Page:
ontreal police hold a suspect after shots where fired as newly elected Quebec premier Pauline Marois spoke during her victory speech at the Metropolis in Montreal Sept 4, 2012.
Credits: MAXIME DELAND/QMI AGENCY
Translation problems, a defence lawyer who wants off the case and Richard Henry Bain's right to an English hearing have all slowed the process to a crawl.
The hearing on Monday was delayed for 15 minutes when a translator showed up late for testimony from a psychiatrist who requested the right to speak French only.
The judge, Crown and defence, all of whom are French, asked their questions to Dr. Anne-Marie Bouchard in accented English.
Things grew painfully slow when the translator relayed their questions back into French despite the fact the doctor said she understood English.
After several awkward minutes, Crown attorney Eliane Perreault drew chuckles in court when she held up her hand and interrupted the translator mid-sentence, saying "you don't have to translate into French."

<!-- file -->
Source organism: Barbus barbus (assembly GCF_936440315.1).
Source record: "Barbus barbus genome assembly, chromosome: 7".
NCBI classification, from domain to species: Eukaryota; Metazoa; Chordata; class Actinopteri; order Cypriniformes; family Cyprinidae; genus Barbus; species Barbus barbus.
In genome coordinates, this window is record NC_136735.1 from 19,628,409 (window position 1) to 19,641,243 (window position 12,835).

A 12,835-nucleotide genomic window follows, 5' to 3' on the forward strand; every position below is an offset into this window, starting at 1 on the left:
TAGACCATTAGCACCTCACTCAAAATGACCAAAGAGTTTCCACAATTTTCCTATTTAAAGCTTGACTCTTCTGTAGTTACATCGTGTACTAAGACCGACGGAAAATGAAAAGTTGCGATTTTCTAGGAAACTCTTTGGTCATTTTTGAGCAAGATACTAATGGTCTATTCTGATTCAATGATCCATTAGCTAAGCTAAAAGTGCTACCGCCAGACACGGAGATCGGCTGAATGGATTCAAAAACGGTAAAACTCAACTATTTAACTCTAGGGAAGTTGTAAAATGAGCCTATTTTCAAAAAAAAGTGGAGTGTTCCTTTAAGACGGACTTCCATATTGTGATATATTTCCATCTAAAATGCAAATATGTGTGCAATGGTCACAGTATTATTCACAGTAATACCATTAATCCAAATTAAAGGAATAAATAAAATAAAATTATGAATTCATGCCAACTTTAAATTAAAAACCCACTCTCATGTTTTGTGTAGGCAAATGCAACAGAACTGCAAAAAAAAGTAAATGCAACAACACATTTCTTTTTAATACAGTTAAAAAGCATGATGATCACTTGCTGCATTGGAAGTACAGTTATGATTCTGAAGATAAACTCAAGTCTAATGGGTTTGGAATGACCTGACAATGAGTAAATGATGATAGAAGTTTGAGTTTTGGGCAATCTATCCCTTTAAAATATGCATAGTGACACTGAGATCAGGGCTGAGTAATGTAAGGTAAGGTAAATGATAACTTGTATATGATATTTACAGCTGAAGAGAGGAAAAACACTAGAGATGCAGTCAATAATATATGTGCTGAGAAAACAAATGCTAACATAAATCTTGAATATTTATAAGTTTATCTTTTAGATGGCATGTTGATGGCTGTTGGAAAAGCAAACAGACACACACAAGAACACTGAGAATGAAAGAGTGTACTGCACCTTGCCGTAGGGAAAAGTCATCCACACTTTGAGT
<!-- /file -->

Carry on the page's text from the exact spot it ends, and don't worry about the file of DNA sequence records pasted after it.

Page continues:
A second problem emerged when the Crown noted that the psychiatrist's report referenced meetings between Bain and two other doctors.
Though Bain, 62, had refused to speak to either doctor, lawyers for both sides nonetheless requested copies of the reports.
The request prompted a one-week adjournment that irritated Bain and drew sympathy from Judge Jean-Paul Braun.
"I'm like you, I want to finish this (assessment)," the judge told Bain.
Bain is charged with murdering a stage technician outside a Montreal nightclub on Sept. 4, as Parti Quebecois Leader Pauline Marois was inside giving her victory speech.
Bain has appeared in court seven times since the shooting but his psychiatric assessment was delayed last month when he refused to be evaluated by a unilingual French doctor.
Bouchard eventually assessed Bain in English, but court heard last week that Bain refused to discuss details of the case, leading to an incomplete report.
Defence lawyer Elfreide Duclervil said the report suggests Bain's refusal to co-operate is either because of an underlying psychiatric disorder or simply "rigid" behaviour.
The judge hinted he will eventually declare Bain fit to stand trial.
Duclervil has tried to withdraw from the case, citing a ruling that Bain doesn't qualify for legal aid.
His fishing lodge north of Montreal has fallen on hard times, he insists he's broke and judge Braun has so far refused Duclervil's request to quit.
The tension between client and lawyer has been palpable amid Bain's frequent court tirades against separatists, peppered with references to Jesus Christ.